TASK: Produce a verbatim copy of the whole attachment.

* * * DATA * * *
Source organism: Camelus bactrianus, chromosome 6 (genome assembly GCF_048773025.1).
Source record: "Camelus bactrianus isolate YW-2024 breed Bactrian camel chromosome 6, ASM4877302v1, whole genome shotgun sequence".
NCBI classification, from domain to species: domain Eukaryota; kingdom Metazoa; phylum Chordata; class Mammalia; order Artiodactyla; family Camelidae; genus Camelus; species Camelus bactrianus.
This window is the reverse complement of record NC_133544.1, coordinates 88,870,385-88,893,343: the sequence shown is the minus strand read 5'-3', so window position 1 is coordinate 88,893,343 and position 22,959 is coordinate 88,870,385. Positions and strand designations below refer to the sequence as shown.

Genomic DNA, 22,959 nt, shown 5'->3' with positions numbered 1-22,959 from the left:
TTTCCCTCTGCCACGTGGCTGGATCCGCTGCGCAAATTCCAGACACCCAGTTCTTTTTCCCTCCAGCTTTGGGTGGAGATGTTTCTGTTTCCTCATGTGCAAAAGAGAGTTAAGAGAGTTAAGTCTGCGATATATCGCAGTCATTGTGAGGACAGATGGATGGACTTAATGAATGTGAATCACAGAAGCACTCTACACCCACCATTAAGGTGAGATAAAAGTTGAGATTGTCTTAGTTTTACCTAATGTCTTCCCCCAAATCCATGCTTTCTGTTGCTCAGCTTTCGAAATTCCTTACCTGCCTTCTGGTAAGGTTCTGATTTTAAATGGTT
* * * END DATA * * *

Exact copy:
Source organism: Camelus bactrianus, chromosome 6 (genome assembly GCF_048773025.1).
Source record: "Camelus bactrianus isolate YW-2024 breed Bactrian camel chromosome 6, ASM4877302v1, whole genome shotgun sequence".
NCBI classification, from domain to species: domain Eukaryota; kingdom Metazoa; phylum Chordata; class Mammalia; order Artiodactyla; family Camelidae; genus Camelus; species Camelus bactrianus.
This window is the reverse complement of record NC_133544.1, coordinates 88,870,385-88,893,343: the sequence shown is the minus strand read 5'-3', so window position 1 is coordinate 88,893,343 and position 22,959 is coordinate 88,870,385. Positions and strand designations below refer to the sequence as shown.

Genomic DNA, 22,959 nt, shown 5'->3' with positions numbered 1-22,959 from the left:
TTTCCCTCTGCCACGTGGCTGGATCCGCTGCGCAAATTCCAGACACCCAGTTCTTTTTCCCTCCAGCTTTGGGTGGAGATGTTTCTGTTTCCTCATGTGCAAAAGAGAGTTAAGAGAGTTAAGTCTGCGATATATCGCAGTCATTGTGAGGACAGATGGATGGACTTAATGAATGTGAATCACAGAAGCACTCTACACCCACCATTAAGGTGAGATAAAAGTTGAGATTGTCTTAGTTTTACCTAATGTCTTCCCCCAAATCCATGCTTTCTGTTGCTCAGCTTTCGAAATTCCTTACCTGCCTTCTGGTAAGGTTCTGATTTTAAATGGTT